Reality: Instructional Design can start at any point in the design process. Often a glimmer of an idea is developed to give the core of an instruction situation. By the time the entire process is done the designer looks back and she or he checks to see that all parts of the “science” have been taken into account. Then the entire process is written up as if it occurred in a systematic fashion.”[4]

“The term instructional design refers to the systematic and reflective process of translating the principles of learning and instruction into plans for instructional materials, activities, information resources, and evaluation.” [5]

As you see, there many definitions of instructional design and most of them similar to each other. Because of that, we have to focus on the main issue and work on it. We want to deliver all information to the audience in a true way. We have to create our materials for our audience and we have to know our audience very well. We have to know them. We can say that preparation is the most significant part of the instructional design.

Let me share some information with the multimedia format. You will find a few videos below and all of these videos are only on this blog post in order.

What is Instructional Design?

In this video, Dr. Gardner from Franklin University explains what instructional design is to MS Degree students of Instructional Design and Performance Technology. The is 4 minutes and 46 seconds and very useful to understand out topic.


[1] https://online.purdue.edu/ldt/learning-design-technology/resources/what-is-instructional-design ,15/03/2019
[2] https://educationaltechnology.net/definitions-instructional-design/ , 15/03/2019
[3] Siemens, G. (2002). Instructional design in elearning. Retrieved January, 21, 2013. http://www.elearnspace.org/Articles/InstructionalDesign.htm
[4] Sara McNeil, http://www.coe.uh.edu/courses/cuin6373/whatisid.html
[5] Smith, P. L., & Ragan, T. J. (1999). Instructional design (2nd ed.). Upper Saddle River, NJ: Prentice Hall.

  • https://en.wikipedia.org/wiki/Instructional_design 15/03/2019

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Where to get high-quality, low-cost photos for your eLearning projects

While you or your organisation might subscribe to one or several online image libraries such as Getty Images, iStock Photo or even Adobe’s own photo library, in this post I’d like to highlight three low-cost (or even free) photo resources that let you search for and access photos instantly.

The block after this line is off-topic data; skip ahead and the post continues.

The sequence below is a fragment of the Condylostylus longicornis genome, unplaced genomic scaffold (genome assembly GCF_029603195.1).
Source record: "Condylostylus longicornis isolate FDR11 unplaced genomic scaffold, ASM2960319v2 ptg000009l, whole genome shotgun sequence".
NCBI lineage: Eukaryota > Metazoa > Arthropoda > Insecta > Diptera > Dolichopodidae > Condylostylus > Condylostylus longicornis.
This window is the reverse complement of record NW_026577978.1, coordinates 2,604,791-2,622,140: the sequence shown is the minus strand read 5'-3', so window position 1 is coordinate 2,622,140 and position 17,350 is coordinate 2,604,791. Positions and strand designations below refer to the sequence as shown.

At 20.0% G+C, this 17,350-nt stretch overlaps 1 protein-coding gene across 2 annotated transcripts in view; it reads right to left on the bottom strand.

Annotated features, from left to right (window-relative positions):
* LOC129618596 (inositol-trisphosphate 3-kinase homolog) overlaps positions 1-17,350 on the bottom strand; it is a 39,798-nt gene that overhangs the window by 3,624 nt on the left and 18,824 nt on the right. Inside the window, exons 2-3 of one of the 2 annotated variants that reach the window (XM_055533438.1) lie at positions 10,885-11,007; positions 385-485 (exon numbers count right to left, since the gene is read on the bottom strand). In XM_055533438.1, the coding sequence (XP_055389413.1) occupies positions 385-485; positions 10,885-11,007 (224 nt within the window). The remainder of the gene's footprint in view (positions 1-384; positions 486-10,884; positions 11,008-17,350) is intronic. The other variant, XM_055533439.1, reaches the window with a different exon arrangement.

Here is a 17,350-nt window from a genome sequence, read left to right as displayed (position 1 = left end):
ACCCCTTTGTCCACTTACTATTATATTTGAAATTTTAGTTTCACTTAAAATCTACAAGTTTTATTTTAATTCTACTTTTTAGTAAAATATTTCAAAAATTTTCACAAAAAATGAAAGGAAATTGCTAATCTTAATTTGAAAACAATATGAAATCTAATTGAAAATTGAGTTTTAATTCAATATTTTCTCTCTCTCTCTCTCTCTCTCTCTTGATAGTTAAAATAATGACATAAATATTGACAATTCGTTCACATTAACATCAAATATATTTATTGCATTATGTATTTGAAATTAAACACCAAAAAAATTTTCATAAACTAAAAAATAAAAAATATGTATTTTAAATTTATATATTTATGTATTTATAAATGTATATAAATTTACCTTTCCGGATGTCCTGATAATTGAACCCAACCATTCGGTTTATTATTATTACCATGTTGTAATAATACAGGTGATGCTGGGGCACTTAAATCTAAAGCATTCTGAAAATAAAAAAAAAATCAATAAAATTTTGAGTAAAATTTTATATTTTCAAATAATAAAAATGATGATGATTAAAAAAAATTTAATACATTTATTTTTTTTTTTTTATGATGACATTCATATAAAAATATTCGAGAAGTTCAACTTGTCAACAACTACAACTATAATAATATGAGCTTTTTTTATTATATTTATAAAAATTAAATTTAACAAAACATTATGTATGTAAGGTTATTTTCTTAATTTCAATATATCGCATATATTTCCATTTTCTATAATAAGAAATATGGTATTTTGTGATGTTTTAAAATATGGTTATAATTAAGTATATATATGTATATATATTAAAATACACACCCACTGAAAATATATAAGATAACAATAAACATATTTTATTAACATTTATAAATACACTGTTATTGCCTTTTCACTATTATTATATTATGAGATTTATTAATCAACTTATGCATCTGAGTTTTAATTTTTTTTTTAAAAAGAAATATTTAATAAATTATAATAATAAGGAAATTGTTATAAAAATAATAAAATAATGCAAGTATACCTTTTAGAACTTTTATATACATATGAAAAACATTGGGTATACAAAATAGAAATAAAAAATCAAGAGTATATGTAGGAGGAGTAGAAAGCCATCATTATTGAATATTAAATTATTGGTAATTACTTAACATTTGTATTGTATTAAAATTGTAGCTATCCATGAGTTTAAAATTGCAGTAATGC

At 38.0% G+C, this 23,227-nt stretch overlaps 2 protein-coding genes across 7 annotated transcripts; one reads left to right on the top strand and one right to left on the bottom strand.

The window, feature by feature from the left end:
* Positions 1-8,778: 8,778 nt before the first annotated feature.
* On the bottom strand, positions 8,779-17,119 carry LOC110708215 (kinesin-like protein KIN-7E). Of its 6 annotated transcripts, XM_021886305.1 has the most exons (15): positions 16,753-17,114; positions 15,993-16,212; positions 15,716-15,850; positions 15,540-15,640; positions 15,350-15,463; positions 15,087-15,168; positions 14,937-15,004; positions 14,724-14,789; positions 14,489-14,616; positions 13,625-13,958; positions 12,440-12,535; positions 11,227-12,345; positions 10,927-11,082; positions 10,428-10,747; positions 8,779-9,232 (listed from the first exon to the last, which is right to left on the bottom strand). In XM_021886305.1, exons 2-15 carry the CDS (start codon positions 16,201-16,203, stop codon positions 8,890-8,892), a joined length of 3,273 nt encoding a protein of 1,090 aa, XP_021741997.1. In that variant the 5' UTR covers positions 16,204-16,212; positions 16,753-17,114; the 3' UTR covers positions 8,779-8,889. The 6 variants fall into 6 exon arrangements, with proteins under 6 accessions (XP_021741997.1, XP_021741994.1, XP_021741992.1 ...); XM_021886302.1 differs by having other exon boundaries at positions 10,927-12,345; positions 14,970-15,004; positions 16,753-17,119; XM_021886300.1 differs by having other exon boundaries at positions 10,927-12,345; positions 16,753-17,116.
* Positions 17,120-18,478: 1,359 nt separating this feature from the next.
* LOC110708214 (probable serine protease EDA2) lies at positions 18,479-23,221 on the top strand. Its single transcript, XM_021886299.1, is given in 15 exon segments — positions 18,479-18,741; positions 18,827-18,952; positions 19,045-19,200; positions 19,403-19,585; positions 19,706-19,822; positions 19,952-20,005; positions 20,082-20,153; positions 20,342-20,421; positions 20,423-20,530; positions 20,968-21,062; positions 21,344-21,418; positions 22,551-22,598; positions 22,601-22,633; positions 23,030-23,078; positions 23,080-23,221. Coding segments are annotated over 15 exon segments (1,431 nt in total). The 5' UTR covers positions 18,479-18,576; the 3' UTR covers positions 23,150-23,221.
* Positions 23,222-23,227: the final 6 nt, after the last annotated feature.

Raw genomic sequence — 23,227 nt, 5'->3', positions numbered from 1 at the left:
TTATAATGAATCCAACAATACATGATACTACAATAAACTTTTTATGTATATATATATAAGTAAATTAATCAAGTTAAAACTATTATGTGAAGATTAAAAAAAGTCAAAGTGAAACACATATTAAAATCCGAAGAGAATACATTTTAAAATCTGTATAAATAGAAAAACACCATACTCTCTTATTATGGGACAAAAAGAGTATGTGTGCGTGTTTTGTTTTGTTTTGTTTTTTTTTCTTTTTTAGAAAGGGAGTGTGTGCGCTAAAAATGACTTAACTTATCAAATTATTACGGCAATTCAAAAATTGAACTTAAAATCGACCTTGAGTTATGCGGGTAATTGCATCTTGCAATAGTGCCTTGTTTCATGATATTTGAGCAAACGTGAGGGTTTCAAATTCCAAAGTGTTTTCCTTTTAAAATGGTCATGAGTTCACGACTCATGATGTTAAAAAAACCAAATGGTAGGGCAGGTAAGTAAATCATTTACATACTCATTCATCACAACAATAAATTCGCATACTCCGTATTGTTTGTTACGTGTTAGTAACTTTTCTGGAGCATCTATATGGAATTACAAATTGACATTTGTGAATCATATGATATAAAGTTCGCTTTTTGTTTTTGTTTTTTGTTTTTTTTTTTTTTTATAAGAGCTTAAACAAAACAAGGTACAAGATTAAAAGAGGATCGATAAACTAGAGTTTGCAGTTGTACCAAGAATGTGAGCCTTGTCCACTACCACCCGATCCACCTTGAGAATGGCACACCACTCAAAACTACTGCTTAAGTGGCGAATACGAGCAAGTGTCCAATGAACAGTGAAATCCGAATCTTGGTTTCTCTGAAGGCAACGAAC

1. Unsplash (https://unsplash.com)

    Unsplash is a well-known photo library that lets you use images for free (and without attribution) for personal, as well as commercial projects. The site lets photographers submit their photos who hope to get further (paid) business due to exposure on the site.

  2. Pexels (https://www.pexels.com)

    Another free photo library that lets you use photos freely without attribution. There is also a sister site called Pexels Videos which gives you access to free video resources.

  3. Death to Stockphoto (https://deathtothestockphoto.com)

    This site also offers photos, which can be downloaded by paying for a subscription. There is a separate subscription for companies/brands and for freelancers.

If there are any other good photo libraries you’d like to share here, post them in the comments!

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4 Steps to Selling Your eLearning

If you’re thinking of a career as a freelance instructional designer in elearning or instructional led training, or you’ve already made the leap to running your own ID business, you will need some sales skills. For me when I decided to go freelance, it was a return to the skills I already knew. After all, my career before training design was in retail sales. I just needed to blow the dust of these skills to become successful as a freelance instructional designer. to make things easy for you, I’ve broken the sales cycle down to a simple four-step process.

1. Building a Relationship